• Next we learn that Elisha left a will and that Valmer was named in it as a legatee.
  • We see the value of Elisha’s estate was not given, suggesting that an inventory of his personal belongings and a valuation of his real estate had not yet been conducted.
  • Valmer next provides a list of all of the known heirs-at-law of Elisha:
    • Valmer R. Harvey, himself, of Watertown – living son of majority age
    • Sophia A. Searles of Ellisburgh – living daughter of majority age
    • Juliett Nichols – deceased daughter
      • Frank Nichols of Pinckney, Lewis County, New York – living grandson, a minor over 14
      • Charles Nichols of Ellisburgh – living grandson of majority age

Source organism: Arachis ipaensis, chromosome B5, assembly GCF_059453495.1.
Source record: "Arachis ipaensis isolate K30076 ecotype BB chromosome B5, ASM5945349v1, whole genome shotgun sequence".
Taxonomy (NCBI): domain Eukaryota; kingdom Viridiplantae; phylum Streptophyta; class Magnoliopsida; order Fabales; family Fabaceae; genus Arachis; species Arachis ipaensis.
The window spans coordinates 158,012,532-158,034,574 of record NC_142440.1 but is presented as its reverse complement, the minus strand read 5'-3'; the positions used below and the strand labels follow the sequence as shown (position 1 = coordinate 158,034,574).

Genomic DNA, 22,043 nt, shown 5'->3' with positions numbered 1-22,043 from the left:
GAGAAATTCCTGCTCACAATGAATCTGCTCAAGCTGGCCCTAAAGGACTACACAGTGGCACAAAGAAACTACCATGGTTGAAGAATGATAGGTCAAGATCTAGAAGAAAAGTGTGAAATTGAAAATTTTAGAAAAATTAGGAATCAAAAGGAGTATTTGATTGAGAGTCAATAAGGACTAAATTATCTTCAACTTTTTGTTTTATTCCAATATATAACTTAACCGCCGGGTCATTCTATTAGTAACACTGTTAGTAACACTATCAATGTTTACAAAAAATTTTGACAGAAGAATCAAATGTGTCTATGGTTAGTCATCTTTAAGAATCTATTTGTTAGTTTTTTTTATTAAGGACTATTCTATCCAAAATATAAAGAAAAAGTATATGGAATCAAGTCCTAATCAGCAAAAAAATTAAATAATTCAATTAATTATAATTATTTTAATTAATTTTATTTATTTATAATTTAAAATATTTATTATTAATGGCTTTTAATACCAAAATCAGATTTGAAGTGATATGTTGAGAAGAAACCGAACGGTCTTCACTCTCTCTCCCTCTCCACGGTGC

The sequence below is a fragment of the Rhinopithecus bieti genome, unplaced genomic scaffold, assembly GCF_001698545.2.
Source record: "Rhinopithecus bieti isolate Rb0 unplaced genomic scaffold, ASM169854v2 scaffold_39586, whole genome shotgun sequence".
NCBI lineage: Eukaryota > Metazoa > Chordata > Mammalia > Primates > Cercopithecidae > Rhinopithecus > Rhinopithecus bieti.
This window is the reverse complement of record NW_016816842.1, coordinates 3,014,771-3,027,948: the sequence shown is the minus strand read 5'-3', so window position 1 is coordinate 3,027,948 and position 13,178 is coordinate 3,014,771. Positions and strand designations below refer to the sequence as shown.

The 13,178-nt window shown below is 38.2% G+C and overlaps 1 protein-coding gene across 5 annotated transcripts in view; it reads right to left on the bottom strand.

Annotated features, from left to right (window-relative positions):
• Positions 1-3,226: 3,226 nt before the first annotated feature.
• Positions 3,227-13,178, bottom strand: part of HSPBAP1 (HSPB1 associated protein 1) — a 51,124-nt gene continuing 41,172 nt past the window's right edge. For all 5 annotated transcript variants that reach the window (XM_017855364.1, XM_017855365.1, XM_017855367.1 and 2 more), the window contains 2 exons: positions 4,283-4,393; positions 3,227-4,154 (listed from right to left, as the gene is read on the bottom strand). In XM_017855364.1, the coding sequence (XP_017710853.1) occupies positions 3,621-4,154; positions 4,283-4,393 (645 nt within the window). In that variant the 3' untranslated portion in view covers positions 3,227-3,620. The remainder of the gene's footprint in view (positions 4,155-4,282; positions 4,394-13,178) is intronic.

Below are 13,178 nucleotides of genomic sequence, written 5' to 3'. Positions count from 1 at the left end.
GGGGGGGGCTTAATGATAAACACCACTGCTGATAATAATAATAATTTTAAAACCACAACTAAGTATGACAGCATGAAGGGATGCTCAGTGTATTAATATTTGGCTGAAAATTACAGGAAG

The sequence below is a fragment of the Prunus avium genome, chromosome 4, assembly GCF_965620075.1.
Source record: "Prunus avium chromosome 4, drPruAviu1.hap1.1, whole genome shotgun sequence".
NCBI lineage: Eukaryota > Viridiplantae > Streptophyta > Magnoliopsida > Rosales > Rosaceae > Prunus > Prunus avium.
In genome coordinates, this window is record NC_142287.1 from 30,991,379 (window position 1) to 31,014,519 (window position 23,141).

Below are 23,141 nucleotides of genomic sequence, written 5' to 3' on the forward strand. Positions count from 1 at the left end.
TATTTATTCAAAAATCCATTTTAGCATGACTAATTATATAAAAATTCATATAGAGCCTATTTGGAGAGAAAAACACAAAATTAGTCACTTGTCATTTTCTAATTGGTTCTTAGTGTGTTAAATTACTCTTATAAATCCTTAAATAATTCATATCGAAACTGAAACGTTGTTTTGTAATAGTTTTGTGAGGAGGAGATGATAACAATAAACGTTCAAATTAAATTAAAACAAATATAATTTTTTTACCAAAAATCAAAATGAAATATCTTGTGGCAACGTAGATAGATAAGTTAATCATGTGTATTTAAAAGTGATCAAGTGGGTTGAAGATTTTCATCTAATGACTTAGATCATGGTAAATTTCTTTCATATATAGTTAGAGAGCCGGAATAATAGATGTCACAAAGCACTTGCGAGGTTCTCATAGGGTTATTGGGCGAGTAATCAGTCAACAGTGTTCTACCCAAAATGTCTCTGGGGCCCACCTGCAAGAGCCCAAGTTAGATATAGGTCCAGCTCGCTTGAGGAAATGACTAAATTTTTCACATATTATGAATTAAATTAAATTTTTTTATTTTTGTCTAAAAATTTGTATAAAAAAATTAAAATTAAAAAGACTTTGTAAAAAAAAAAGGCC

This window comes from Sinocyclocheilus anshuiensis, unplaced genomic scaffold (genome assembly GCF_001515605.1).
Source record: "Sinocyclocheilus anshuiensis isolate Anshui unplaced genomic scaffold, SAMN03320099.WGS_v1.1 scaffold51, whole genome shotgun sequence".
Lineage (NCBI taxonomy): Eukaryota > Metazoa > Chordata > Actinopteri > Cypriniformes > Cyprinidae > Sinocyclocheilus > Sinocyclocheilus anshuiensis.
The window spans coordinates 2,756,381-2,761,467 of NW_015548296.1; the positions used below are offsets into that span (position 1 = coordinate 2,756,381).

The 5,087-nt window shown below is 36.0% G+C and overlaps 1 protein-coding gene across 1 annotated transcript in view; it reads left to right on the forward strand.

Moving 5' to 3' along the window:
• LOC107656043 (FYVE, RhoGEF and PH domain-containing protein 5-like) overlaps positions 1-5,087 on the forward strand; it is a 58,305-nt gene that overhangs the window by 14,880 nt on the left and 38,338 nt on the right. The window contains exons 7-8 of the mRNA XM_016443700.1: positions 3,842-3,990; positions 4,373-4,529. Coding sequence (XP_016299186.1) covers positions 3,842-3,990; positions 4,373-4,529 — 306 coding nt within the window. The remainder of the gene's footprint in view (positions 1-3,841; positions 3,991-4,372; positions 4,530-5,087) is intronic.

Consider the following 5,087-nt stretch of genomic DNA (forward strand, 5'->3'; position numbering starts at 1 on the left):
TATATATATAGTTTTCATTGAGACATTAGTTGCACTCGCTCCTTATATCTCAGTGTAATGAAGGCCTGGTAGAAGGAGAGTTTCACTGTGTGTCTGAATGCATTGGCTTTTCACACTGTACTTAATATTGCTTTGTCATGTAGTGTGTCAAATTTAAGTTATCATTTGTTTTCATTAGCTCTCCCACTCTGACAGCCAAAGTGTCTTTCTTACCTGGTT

• Finally we’re told that Elisha’s wife, Esther, was still living and a resident of Watertown at the time of the petition on 11 March 1874.

We’ve learned a lot from one document!  We now know Elisha’s exact date and place of death.  We know that he had one son and two daughters in his lifetime, one of whom has died — and, crucially, we have learned the daughters’ married names!  We’ve discovered the names of two of Elisha’s grandchildren, their relative ages, and their whereabouts.  We’ve also learned the name of Elisha’s widow, though her relationship to the others in the petition is not stated and cannot be inferred.

All of the births, marriages and deaths described in this petition took place before New York State began collecting vital records in 1881, yet a careful reading has given us much of the information that vital records could have supplied.

Where to find probate petitions